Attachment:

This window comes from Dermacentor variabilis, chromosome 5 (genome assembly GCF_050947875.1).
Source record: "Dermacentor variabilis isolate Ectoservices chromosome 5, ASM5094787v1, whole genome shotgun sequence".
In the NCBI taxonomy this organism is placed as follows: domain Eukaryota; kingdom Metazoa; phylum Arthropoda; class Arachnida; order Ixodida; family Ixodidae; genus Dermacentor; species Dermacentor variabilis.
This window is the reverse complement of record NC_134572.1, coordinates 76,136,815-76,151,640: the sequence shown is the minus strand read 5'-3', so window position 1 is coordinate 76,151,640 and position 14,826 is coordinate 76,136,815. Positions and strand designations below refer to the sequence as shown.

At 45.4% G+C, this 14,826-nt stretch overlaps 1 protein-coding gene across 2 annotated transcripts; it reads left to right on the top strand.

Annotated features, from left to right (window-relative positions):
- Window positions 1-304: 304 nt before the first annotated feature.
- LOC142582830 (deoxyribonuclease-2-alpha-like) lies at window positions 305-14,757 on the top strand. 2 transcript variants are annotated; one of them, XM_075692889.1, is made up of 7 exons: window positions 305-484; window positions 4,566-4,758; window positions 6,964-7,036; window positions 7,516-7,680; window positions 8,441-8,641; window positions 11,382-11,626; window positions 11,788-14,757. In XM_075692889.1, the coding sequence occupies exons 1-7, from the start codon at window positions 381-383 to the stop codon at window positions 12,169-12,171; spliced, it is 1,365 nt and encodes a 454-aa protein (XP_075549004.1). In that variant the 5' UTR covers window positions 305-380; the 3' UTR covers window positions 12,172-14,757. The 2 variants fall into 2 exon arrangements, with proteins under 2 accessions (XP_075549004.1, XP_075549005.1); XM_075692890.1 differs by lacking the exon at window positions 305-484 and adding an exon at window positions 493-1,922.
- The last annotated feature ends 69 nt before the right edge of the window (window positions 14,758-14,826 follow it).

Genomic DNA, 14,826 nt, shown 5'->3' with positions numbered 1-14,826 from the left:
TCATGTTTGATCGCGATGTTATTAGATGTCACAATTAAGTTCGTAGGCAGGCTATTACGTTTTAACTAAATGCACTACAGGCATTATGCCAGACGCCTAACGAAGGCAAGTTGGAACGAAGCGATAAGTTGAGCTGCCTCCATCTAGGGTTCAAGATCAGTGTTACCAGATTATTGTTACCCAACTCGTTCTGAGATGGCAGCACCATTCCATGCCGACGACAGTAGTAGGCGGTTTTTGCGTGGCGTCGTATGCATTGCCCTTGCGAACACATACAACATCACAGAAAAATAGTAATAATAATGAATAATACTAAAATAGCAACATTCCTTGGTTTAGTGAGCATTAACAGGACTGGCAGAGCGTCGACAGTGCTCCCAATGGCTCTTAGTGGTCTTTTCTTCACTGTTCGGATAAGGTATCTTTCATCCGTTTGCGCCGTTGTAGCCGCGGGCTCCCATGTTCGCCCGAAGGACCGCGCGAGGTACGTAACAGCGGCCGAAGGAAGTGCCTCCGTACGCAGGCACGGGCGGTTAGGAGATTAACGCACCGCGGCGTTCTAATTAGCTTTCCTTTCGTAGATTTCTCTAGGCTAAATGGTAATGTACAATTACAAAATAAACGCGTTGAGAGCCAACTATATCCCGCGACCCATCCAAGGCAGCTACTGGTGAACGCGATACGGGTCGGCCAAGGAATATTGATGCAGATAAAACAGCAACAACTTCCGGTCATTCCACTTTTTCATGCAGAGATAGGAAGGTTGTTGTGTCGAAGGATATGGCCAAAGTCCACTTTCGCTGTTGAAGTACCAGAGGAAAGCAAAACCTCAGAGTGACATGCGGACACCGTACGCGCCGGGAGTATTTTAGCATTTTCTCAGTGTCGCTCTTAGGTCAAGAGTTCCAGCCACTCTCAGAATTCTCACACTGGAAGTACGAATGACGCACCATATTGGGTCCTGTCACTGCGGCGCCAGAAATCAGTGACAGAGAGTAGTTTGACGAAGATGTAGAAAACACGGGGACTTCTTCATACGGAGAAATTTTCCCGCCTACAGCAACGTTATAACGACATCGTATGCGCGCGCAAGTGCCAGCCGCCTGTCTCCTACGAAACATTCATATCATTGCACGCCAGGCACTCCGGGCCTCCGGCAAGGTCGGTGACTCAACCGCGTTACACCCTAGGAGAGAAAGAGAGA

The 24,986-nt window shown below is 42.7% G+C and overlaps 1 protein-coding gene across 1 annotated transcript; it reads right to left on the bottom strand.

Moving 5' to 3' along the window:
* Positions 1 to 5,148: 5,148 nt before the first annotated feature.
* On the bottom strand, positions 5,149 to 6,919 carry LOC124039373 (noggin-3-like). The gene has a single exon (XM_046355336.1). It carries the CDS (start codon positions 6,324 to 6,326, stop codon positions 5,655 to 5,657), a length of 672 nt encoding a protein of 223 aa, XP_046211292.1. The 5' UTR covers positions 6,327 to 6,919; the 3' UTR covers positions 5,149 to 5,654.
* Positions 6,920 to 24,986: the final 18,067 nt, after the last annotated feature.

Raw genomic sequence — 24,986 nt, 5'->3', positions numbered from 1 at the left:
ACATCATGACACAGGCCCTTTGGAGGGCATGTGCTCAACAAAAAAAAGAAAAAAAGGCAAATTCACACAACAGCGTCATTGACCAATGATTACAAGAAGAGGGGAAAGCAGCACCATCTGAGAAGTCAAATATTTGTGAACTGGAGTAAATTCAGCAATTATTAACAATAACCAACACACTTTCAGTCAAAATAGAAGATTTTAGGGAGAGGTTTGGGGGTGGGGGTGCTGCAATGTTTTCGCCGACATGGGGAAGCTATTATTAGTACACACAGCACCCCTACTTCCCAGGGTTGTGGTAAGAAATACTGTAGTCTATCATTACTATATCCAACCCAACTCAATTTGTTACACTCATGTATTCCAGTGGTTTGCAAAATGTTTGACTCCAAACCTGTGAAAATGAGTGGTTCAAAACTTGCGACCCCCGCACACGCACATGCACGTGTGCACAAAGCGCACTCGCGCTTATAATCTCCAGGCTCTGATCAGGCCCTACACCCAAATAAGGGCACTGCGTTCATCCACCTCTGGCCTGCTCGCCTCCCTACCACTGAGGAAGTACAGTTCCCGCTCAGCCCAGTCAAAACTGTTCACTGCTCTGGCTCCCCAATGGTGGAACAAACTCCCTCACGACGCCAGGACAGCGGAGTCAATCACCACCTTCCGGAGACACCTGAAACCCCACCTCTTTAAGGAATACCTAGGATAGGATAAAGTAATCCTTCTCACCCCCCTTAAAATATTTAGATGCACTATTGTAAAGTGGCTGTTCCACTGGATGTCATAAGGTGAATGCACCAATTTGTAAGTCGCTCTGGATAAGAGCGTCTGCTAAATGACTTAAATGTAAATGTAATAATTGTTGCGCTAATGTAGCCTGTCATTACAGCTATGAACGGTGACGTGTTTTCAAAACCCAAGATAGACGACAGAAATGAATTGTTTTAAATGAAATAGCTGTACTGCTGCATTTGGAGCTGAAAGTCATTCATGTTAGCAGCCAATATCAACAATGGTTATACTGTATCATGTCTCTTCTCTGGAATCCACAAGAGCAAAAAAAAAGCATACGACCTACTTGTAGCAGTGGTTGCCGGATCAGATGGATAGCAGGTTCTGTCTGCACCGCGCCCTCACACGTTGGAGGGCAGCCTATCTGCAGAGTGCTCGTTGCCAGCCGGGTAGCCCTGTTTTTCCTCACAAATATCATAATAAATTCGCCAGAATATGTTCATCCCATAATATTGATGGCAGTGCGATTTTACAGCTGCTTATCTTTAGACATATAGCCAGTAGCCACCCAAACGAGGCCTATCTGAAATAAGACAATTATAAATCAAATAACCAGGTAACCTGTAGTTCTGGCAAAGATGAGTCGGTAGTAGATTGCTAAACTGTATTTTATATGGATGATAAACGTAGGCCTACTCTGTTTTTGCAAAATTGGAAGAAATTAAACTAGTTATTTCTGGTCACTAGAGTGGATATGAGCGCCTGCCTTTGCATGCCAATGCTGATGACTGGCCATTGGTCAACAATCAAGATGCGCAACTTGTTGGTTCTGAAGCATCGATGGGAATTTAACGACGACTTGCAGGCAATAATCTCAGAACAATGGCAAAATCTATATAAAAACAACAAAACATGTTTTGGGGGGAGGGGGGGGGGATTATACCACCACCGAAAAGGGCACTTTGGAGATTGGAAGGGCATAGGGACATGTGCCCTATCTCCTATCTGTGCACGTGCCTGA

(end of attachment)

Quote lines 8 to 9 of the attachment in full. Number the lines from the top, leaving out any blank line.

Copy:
- LOC142582830 (deoxyribonuclease-2-alpha-like) lies at window positions 305-14,757 on the top strand. 2 transcript variants are annotated; one of them, XM_075692889.1, is made up of 7 exons: window positions 305-484; window positions 4,566-4,758; window positions 6,964-7,036; window positions 7,516-7,680; window positions 8,441-8,641; window positions 11,382-11,626; window positions 11,788-14,757. In XM_075692889.1, the coding sequence occupies exons 1-7, from the start codon at window positions 381-383 to the stop codon at window positions 12,169-12,171; spliced, it is 1,365 nt and encodes a 454-aa protein (XP_075549004.1). In that variant the 5' UTR covers window positions 305-380; the 3' UTR covers window positions 12,172-14,757. The 2 variants fall into 2 exon arrangements, with proteins under 2 accessions (XP_075549004.1, XP_075549005.1); XM_075692890.1 differs by lacking the exon at window positions 305-484 and adding an exon at window positions 493-1,922.
- The last annotated feature ends 69 nt before the right edge of the window (window positions 14,758-14,826 follow it).